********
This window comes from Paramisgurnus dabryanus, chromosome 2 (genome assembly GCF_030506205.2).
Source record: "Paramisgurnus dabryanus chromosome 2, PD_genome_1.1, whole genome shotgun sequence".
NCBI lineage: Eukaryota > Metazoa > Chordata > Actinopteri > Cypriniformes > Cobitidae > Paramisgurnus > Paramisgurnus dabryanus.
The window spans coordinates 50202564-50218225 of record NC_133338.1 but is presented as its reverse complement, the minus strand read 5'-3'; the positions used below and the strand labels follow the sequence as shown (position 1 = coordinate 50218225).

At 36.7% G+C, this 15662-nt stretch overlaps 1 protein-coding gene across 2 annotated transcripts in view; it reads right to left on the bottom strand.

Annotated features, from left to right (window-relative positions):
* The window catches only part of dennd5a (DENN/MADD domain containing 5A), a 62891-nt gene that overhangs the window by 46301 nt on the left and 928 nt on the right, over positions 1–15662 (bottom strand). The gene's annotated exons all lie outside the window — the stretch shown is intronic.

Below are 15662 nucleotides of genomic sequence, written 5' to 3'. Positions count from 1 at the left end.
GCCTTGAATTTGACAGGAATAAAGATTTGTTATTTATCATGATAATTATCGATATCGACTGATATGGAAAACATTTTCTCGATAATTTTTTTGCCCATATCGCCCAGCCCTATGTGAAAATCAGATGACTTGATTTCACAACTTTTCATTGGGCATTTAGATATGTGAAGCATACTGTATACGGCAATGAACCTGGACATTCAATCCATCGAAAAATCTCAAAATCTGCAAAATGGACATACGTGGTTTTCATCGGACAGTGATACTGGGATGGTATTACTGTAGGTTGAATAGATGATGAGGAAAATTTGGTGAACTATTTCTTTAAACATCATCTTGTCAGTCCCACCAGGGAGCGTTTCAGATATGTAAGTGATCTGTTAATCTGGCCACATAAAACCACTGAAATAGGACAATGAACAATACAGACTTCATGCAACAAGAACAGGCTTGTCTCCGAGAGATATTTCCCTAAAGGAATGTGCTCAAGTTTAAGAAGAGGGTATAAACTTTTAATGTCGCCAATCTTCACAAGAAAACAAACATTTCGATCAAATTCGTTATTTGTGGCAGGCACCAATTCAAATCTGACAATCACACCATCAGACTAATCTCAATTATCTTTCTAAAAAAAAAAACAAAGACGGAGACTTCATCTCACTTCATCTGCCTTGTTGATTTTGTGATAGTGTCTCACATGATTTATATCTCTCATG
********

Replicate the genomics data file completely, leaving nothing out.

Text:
This window comes from Paramisgurnus dabryanus, chromosome 2 (genome assembly GCF_030506205.2).
Source record: "Paramisgurnus dabryanus chromosome 2, PD_genome_1.1, whole genome shotgun sequence".
NCBI lineage: Eukaryota > Metazoa > Chordata > Actinopteri > Cypriniformes > Cobitidae > Paramisgurnus > Paramisgurnus dabryanus.
The window spans coordinates 50202564-50218225 of record NC_133338.1 but is presented as its reverse complement, the minus strand read 5'-3'; the positions used below and the strand labels follow the sequence as shown (position 1 = coordinate 50218225).

At 36.7% G+C, this 15662-nt stretch overlaps 1 protein-coding gene across 2 annotated transcripts in view; it reads right to left on the bottom strand.

Annotated features, from left to right (window-relative positions):
* The window catches only part of dennd5a (DENN/MADD domain containing 5A), a 62891-nt gene that overhangs the window by 46301 nt on the left and 928 nt on the right, over positions 1–15662 (bottom strand). The gene's annotated exons all lie outside the window — the stretch shown is intronic.

Below are 15662 nucleotides of genomic sequence, written 5' to 3'. Positions count from 1 at the left end.
GCCTTGAATTTGACAGGAATAAAGATTTGTTATTTATCATGATAATTATCGATATCGACTGATATGGAAAACATTTTCTCGATAATTTTTTTGCCCATATCGCCCAGCCCTATGTGAAAATCAGATGACTTGATTTCACAACTTTTCATTGGGCATTTAGATATGTGAAGCATACTGTATACGGCAATGAACCTGGACATTCAATCCATCGAAAAATCTCAAAATCTGCAAAATGGACATACGTGGTTTTCATCGGACAGTGATACTGGGATGGTATTACTGTAGGTTGAATAGATGATGAGGAAAATTTGGTGAACTATTTCTTTAAACATCATCTTGTCAGTCCCACCAGGGAGCGTTTCAGATATGTAAGTGATCTGTTAATCTGGCCACATAAAACCACTGAAATAGGACAATGAACAATACAGACTTCATGCAACAAGAACAGGCTTGTCTCCGAGAGATATTTCCCTAAAGGAATGTGCTCAAGTTTAAGAAGAGGGTATAAACTTTTAATGTCGCCAATCTTCACAAGAAAACAAACATTTCGATCAAATTCGTTATTTGTGGCAGGCACCAATTCAAATCTGACAATCACACCATCAGACTAATCTCAATTATCTTTCTAAAAAAAAAAACAAAGACGGAGACTTCATCTCACTTCATCTGCCTTGTTGATTTTGTGATAGTGTCTCACATGATTTATATCTCTCATG